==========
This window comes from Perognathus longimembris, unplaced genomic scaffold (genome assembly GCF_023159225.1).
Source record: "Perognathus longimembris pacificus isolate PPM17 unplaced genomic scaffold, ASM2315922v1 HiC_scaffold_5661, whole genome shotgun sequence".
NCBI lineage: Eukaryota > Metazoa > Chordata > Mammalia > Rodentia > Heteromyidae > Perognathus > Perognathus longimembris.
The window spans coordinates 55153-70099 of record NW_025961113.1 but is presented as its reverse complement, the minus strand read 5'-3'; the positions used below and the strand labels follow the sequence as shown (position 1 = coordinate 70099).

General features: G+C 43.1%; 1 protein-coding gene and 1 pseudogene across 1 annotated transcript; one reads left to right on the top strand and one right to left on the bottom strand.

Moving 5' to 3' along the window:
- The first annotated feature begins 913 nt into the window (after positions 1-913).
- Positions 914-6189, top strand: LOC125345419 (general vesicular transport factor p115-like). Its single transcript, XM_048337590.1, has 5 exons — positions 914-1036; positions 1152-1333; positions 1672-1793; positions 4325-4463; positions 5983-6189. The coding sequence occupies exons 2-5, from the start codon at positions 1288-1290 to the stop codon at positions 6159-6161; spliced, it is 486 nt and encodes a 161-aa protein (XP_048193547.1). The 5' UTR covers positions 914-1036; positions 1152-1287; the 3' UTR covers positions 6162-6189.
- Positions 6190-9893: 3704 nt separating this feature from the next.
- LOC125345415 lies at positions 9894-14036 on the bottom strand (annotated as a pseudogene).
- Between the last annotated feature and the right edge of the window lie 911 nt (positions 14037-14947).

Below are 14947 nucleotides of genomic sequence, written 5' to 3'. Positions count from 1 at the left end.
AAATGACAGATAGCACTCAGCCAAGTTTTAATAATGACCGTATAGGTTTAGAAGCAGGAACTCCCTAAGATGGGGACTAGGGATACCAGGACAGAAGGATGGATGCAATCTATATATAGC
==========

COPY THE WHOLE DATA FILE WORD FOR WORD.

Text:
This window comes from Perognathus longimembris, unplaced genomic scaffold (genome assembly GCF_023159225.1).
Source record: "Perognathus longimembris pacificus isolate PPM17 unplaced genomic scaffold, ASM2315922v1 HiC_scaffold_5661, whole genome shotgun sequence".
NCBI lineage: Eukaryota > Metazoa > Chordata > Mammalia > Rodentia > Heteromyidae > Perognathus > Perognathus longimembris.
The window spans coordinates 55153-70099 of record NW_025961113.1 but is presented as its reverse complement, the minus strand read 5'-3'; the positions used below and the strand labels follow the sequence as shown (position 1 = coordinate 70099).

General features: G+C 43.1%; 1 protein-coding gene and 1 pseudogene across 1 annotated transcript; one reads left to right on the top strand and one right to left on the bottom strand.

Moving 5' to 3' along the window:
- The first annotated feature begins 913 nt into the window (after positions 1-913).
- Positions 914-6189, top strand: LOC125345419 (general vesicular transport factor p115-like). Its single transcript, XM_048337590.1, has 5 exons — positions 914-1036; positions 1152-1333; positions 1672-1793; positions 4325-4463; positions 5983-6189. The coding sequence occupies exons 2-5, from the start codon at positions 1288-1290 to the stop codon at positions 6159-6161; spliced, it is 486 nt and encodes a 161-aa protein (XP_048193547.1). The 5' UTR covers positions 914-1036; positions 1152-1287; the 3' UTR covers positions 6162-6189.
- Positions 6190-9893: 3704 nt separating this feature from the next.
- LOC125345415 lies at positions 9894-14036 on the bottom strand (annotated as a pseudogene).
- Between the last annotated feature and the right edge of the window lie 911 nt (positions 14037-14947).

Below are 14947 nucleotides of genomic sequence, written 5' to 3'. Positions count from 1 at the left end.
AAATGACAGATAGCACTCAGCCAAGTTTTAATAATGACCGTATAGGTTTAGAAGCAGGAACTCCCTAAGATGGGGACTAGGGATACCAGGACAGAAGGATGGATGCAATCTATATATAGC